Advances by Assad regime forces into opposition-held eastern Ghouta are causing many people to flee, a pro-Syrian opposition television station and a witness in the enclave said Sunday.
Orient TV said advances by forces loyal to the Assad regime had triggered wide scale displacement.
The witness said people had fled areas where regime forces had seized ground at the eastern periphery of the opposition enclave, and were seeking shelter in areas in the heart of the eastern Ghouta.
Syria's Central Military Media says regime forces captured at least six villages and towns along the edge of eastern Ghouta. Opposition groups launched a counteroffensive Sunday, sending fighters behind regime lines in a series of attacks. The Syrian Observatory for Human Rights (SOHR) says the opposition regained control of at least one town, while fighting continues.
SOHR reported later Sunday that the Assad regime forces have seized roughly one quarter of eastern Ghouta in recent days.
"Most of it is farms and there are few towns in (the captured area)," Observatory Directory Rami Abdulrahman told Reuters.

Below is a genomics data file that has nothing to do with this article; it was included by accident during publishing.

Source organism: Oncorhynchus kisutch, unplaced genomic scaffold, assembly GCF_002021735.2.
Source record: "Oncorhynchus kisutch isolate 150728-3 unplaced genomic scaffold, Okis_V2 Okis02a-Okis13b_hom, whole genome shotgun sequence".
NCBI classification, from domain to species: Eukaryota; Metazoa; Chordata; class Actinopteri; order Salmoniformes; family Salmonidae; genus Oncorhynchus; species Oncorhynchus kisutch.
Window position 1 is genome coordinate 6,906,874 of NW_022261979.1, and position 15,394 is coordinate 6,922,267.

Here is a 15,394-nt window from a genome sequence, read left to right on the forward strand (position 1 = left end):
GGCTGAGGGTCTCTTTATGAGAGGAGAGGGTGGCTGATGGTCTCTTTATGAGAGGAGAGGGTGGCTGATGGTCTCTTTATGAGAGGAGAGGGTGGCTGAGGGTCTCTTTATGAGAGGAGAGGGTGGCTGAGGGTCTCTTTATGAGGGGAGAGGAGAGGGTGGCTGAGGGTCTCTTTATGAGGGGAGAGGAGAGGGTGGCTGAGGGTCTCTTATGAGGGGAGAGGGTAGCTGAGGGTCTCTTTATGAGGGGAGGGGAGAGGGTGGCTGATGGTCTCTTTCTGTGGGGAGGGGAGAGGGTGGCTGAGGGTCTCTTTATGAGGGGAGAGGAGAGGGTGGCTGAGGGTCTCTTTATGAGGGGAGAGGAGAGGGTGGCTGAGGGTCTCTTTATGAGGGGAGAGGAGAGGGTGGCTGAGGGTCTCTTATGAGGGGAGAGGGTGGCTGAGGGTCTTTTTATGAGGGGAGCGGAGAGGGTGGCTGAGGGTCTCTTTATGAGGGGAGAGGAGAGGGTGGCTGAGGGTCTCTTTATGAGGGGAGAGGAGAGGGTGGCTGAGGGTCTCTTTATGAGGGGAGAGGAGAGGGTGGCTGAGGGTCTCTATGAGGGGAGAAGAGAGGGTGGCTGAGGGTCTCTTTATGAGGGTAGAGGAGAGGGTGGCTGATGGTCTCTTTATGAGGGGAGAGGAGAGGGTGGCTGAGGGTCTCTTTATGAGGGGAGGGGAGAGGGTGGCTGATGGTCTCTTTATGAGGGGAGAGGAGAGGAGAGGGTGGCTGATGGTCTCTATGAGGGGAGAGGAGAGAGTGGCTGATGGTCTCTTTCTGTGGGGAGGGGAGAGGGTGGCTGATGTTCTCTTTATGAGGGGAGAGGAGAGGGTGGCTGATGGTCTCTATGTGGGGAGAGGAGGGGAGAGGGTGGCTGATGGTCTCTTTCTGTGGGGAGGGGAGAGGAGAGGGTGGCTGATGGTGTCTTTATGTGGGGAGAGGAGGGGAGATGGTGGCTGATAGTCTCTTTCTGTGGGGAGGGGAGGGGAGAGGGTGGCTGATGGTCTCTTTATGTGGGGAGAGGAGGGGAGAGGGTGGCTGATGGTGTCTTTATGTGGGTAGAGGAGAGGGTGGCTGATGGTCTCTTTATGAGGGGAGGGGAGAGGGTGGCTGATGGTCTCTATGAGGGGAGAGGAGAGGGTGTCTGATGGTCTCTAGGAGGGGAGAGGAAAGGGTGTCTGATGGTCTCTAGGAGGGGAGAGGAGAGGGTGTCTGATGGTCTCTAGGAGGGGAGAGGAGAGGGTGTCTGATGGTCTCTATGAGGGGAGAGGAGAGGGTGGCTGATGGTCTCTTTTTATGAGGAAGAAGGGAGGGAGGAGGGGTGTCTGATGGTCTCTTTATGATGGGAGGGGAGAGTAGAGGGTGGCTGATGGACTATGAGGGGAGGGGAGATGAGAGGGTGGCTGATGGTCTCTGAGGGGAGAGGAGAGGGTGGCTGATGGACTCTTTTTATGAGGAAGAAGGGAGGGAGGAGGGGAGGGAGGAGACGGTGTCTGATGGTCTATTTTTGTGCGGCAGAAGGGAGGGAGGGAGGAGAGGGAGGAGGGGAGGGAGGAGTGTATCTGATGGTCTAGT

Eastern Ghouta, home to some 400,000 people, has been under a crippling siege and daily bombardment for months. No civilians have exited through a humanitarian corridor set up by Russia and the Assad regime nearly a week ago.
Both sides have been locked in fierce fighting in the region since Feb. 25, when regime forces stepped up attacks to seize eastern Ghouta, one of the last remaining areas near Damascus still under opposition control.
At least 120 regime soldiers and opposition fighters have since been killed in clashes there, the Britain-based Observatory reported.
This week, Russia, a major ally of Assad, declared a daily five-hour humanitarian ceasefire in eastern Ghouta, but continued violence has marred the truce.
A total of 400,000 people in the region have largely been cut off from humanitarian aid, and activists have warned that the situation is dire, with food and medical supplies quickly running out.